An entrepreneur who makes helmet liners that protect cyclists’ heads from bacteria and fungus is concerned that Vancouver’s bike-share program does not provide adequate protection for riders.
Vancouver Bike Share’s failure to provide anti-microbial protection within its helmets, which are reused, could cause scalp infections, which in turn could cause baldness, said Paul Hecht, who founded and owns UnderHat.
“My concern is that a significant segment of the potential customer base will either a) not sign up for the scheme because they’re outraged that they have to use shared helmets or b) that some will use the scheme and not wear helmets,” said Hecht, who is a member of the bike-share program.
“That would denigrate what is a phenomenal record for safety in cycling in Vancouver and for cyclists wearing helmets.”
This is not the only controversy for Vancouver Bike Share, which has started to roll out 150 hubs, or docking stations, and its executives expect to have dozens of the hubs operating by the end of July.
Business in Vancouver reported in June that bicycle-rental store owners were concerned that the city-subsidized bike-share program would steal business.
Members of the bike-share program will be able to use key fobs or pass codes to unlock bikes and gain access to attached baskets that contain helmets.
Those who want to protect their scalps from bacteria that the last rider has left will be able to grab a hair net from a container at each docking station, Vancouver Bike Share general manager Mia Kohout told BIV. Those hairnet containers, however, have yet to be rolled out at the docking stations that are currently in operation.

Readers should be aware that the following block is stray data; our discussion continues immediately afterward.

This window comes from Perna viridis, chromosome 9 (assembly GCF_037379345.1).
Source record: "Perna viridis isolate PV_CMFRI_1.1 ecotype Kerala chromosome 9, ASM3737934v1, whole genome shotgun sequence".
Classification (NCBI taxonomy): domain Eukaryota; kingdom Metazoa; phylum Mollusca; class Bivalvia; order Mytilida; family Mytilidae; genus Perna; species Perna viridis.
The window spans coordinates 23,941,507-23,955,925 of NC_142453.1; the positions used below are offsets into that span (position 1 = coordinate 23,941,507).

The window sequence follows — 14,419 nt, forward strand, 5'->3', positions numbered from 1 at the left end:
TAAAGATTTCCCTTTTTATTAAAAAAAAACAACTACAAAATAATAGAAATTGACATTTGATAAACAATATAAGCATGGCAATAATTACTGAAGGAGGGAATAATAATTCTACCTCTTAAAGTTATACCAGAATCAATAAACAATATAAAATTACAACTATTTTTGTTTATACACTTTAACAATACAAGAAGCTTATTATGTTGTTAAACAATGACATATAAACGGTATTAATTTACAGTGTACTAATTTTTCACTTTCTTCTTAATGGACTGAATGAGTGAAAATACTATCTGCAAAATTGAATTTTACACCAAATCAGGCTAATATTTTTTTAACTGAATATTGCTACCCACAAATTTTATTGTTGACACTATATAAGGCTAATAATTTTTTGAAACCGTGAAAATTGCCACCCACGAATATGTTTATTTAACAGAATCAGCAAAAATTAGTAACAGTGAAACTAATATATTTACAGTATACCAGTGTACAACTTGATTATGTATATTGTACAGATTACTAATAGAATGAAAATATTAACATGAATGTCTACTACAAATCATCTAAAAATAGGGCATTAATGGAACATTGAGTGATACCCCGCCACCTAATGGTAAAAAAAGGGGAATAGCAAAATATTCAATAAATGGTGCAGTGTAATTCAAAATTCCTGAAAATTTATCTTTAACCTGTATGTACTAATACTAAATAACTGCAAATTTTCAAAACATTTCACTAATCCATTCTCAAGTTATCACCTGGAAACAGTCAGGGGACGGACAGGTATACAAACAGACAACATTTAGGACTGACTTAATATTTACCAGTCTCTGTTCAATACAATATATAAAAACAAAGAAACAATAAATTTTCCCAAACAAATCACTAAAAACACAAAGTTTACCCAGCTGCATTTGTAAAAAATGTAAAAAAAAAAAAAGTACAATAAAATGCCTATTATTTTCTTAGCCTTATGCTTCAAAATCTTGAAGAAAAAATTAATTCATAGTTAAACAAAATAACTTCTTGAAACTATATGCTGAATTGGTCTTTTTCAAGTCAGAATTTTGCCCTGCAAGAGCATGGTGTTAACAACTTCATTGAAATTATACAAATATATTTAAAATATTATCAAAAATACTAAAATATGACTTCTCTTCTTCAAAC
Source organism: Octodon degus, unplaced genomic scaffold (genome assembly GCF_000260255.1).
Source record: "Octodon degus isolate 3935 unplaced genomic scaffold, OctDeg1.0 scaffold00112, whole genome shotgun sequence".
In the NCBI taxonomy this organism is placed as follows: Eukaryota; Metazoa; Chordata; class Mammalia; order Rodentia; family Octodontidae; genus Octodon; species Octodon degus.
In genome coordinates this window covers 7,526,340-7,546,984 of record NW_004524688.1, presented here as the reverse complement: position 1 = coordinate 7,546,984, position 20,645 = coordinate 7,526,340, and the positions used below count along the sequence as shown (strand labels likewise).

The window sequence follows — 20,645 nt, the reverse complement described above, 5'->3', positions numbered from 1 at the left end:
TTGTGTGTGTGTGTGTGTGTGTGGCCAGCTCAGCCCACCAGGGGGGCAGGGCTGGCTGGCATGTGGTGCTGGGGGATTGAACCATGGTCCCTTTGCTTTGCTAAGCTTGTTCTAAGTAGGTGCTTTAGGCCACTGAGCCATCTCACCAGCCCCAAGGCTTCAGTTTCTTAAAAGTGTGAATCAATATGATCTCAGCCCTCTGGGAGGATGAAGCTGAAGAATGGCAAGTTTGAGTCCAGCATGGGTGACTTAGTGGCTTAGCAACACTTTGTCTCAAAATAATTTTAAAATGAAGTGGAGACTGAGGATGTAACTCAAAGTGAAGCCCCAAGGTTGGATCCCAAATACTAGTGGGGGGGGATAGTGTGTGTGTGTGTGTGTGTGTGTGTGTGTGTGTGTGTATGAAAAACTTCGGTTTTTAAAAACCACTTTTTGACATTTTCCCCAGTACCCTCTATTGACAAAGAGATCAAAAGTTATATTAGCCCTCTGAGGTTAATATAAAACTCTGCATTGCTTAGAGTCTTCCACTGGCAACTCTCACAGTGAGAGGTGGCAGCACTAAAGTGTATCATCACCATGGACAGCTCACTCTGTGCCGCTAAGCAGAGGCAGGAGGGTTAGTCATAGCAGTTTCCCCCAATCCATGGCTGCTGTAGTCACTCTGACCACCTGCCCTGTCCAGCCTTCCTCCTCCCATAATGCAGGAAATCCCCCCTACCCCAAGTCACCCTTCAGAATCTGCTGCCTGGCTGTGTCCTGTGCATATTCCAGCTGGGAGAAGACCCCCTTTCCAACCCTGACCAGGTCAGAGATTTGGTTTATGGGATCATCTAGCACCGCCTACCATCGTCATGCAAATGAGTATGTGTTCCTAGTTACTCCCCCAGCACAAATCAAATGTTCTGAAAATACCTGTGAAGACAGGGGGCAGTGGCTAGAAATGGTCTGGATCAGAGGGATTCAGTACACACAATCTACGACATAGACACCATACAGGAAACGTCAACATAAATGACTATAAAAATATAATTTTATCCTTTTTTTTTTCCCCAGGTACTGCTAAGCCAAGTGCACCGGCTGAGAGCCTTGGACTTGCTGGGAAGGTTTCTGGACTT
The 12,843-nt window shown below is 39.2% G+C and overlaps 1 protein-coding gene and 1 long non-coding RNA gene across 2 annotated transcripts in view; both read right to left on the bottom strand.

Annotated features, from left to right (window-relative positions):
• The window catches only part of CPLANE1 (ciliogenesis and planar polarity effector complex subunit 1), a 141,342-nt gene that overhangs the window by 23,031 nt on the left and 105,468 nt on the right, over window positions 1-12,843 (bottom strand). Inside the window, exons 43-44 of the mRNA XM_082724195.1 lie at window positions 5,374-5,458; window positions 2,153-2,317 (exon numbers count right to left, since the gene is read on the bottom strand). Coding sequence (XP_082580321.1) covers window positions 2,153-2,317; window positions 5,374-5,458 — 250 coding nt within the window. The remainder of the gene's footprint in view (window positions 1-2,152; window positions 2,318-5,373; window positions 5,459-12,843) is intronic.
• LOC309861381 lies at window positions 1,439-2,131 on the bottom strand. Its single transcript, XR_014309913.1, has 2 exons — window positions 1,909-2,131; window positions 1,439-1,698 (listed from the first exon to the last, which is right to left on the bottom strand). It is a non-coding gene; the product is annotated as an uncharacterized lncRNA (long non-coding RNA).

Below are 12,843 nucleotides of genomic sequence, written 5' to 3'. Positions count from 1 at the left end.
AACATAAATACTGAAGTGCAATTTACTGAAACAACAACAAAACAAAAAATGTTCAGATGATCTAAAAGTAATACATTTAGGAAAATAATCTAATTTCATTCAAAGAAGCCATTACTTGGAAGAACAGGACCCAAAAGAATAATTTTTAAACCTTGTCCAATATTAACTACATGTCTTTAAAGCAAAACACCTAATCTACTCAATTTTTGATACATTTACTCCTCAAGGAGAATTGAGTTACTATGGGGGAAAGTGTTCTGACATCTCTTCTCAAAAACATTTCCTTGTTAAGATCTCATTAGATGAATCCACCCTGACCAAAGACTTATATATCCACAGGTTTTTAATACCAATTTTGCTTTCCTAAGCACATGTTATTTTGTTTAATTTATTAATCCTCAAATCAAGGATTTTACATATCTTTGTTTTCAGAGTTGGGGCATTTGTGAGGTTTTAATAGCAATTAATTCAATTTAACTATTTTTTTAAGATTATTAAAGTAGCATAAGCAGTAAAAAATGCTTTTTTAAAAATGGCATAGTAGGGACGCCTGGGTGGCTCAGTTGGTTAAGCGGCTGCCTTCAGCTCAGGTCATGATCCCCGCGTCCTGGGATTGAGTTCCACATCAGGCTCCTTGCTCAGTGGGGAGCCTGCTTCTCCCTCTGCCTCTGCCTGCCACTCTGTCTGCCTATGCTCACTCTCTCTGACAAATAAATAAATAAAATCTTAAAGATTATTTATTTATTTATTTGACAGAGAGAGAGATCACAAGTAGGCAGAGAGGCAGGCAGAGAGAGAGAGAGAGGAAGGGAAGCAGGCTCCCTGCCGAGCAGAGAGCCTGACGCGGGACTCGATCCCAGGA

Helmets will also be cleaned daily, although Kohout said she is not yet sure what the process will be.
“We’re working on the maintenance plan,” she said.
(Image: Vancouver Bike Share bikes have helmets in front baskets that are accessible once the bikes are unlocked | Glen Korstrom)
“I don’t have anything solid I can share publicly on that yet, but the helmet company has recommended soap and water.”
Most jurisdictions that have bike-share programs do not require cyclists to wear helmets.
However, cities such as Seattle do.
Hecht thinks that Seattle’s program is superior to Vancouver’s in that helmets are used only once before cyclists are supposed to put them in a used-helmet bin for cleaning. They then always grab what he called a “sanitized” helmet.
He made a pitch to Vancouver Bike Share with an offer to buy his UnderHat helmet liners for a discount, but the offer was still too rich for the bike-share program.
“It’s not affordable to offer those [UnderHat liners] to every user who would like to use a bike-share product,” Kohout said. “But everyone is free to go and buy one.”
(Image: Mia Kohout is general manager of Vancouver Bike Share)
The liners, which retail for about $30, attach to the inside of a helmet and can be easily removed and washed in a laundry machine.
Cyclists would attach them to the inside of Vancouver Bike Share helmets and then take them at the end of the ride.
But the inconvenience of carrying around a bike-helmet liner might not be much less than carrying around a personal helmet.
Vancouver Bike Share, meanwhile, has been rapidly signing up new members for an introductory $99 annual rate that will be in effect until July 31.
Members can use the bike-share program for an unlimited number of 30-minute rides until July 31, 2017. Other options include buying monthly or daily passes.
All members must tick a box to acknowledge their responsibility to wear helmets when they use the program.
Kohout, however, didn’t say whether the program would penalize riders who don’t use helmets.
“It is our responsibility to inform all of our customers that it is the law in B.C. to wear a helmet and that we are providing free ones.” •